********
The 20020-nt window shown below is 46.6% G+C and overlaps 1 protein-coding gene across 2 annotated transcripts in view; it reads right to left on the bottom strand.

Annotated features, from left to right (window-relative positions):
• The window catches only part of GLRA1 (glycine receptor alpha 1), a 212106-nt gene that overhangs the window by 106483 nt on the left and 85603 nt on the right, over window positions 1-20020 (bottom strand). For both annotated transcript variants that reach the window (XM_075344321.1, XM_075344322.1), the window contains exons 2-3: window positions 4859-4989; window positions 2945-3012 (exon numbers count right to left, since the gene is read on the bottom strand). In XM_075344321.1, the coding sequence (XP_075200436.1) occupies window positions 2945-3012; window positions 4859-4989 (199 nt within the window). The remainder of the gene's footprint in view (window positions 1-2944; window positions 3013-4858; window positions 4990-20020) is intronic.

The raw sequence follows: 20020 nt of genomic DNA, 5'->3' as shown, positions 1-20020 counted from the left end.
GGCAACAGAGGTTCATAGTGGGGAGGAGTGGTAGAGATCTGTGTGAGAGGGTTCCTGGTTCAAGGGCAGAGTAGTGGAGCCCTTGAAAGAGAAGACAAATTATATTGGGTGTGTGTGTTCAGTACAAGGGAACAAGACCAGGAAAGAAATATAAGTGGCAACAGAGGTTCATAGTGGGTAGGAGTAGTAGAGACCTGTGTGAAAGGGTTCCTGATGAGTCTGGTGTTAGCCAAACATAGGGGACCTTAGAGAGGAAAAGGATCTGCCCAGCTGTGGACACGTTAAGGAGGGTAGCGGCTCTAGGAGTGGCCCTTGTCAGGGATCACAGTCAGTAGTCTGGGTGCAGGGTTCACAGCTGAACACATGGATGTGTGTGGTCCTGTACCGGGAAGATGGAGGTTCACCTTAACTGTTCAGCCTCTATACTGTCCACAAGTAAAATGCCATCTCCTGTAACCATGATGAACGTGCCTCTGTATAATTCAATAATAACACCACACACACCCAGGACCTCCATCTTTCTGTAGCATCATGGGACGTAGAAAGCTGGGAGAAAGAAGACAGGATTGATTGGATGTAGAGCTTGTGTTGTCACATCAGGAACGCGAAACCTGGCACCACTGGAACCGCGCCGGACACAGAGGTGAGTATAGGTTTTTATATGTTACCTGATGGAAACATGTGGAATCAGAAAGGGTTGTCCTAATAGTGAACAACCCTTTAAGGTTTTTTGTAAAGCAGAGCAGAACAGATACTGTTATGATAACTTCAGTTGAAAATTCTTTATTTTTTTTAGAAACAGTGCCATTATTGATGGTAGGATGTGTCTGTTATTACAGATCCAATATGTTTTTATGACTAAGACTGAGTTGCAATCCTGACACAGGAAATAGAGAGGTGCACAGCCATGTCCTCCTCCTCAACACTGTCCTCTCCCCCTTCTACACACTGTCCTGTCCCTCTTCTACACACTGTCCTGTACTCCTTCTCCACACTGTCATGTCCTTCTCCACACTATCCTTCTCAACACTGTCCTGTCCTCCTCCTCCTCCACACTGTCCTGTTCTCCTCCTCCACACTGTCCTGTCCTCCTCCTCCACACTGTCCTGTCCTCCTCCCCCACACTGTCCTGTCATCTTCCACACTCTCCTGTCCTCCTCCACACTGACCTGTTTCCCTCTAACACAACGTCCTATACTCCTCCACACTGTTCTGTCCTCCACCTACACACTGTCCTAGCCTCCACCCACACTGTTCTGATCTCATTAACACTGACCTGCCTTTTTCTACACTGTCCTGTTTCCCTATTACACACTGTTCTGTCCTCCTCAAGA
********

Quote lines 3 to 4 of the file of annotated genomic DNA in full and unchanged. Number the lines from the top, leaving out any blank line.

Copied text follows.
• The window catches only part of GLRA1 (glycine receptor alpha 1), a 212106-nt gene that overhangs the window by 106483 nt on the left and 85603 nt on the right, over window positions 1-20020 (bottom strand). For both annotated transcript variants that reach the window (XM_075344321.1, XM_075344322.1), the window contains exons 2-3: window positions 4859-4989; window positions 2945-3012 (exon numbers count right to left, since the gene is read on the bottom strand). In XM_075344321.1, the coding sequence (XP_075200436.1) occupies window positions 2945-3012; window positions 4859-4989 (199 nt within the window). The remainder of the gene's footprint in view (window positions 1-2944; window positions 3013-4858; window positions 4990-20020) is intronic.

The raw sequence follows: 20020 nt of genomic DNA, 5'->3' as shown, positions 1-20020 counted from the left end.